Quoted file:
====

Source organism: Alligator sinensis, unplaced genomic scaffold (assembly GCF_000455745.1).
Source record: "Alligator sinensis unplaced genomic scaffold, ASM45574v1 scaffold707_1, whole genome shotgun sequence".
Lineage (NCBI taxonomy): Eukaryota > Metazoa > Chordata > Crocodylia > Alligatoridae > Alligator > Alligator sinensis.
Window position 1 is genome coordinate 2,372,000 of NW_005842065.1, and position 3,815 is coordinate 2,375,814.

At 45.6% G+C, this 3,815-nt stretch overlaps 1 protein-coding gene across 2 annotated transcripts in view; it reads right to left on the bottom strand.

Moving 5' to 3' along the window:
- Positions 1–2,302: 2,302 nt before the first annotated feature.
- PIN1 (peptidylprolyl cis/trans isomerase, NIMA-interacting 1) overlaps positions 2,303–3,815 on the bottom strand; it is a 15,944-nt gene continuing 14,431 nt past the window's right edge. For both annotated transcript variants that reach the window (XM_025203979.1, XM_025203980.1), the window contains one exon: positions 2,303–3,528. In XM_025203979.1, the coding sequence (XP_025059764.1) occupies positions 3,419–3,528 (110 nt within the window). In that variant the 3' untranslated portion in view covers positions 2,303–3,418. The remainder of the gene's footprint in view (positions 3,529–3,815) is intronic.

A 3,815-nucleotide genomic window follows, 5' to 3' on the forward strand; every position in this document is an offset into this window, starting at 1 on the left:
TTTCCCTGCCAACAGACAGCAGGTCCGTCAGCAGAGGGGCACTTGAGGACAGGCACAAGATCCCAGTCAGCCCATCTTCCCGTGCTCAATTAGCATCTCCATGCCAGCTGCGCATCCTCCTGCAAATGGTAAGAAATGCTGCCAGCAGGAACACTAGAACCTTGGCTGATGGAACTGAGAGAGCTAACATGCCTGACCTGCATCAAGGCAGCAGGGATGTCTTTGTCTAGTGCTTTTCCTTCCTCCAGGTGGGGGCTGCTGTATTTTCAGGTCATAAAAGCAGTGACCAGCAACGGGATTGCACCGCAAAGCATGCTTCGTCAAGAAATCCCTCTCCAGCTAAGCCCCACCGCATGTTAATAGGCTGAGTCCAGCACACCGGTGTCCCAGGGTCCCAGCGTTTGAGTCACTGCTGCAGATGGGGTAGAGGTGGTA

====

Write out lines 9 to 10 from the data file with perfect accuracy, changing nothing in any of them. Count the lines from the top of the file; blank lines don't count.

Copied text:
A 3,815-nucleotide genomic window follows, 5' to 3' on the forward strand; every position in this document is an offset into this window, starting at 1 on the left:
TTTCCCTGCCAACAGACAGCAGGTCCGTCAGCAGAGGGGCACTTGAGGACAGGCACAAGATCCCAGTCAGCCCATCTTCCCGTGCTCAATTAGCATCTCCATGCCAGCTGCGCATCCTCCTGCAAATGGTAAGAAATGCTGCCAGCAGGAACACTAGAACCTTGGCTGATGGAACTGAGAGAGCTAACATGCCTGACCTGCATCAAGGCAGCAGGGATGTCTTTGTCTAGTGCTTTTCCTTCCTCCAGGTGGGGGCTGCTGTATTTTCAGGTCATAAAAGCAGTGACCAGCAACGGGATTGCACCGCAAAGCATGCTTCGTCAAGAAATCCCTCTCCAGCTAAGCCCCACCGCATGTTAATAGGCTGAGTCCAGCACACCGGTGTCCCAGGGTCCCAGCGTTTGAGTCACTGCTGCAGATGGGGTAGAGGTGGTA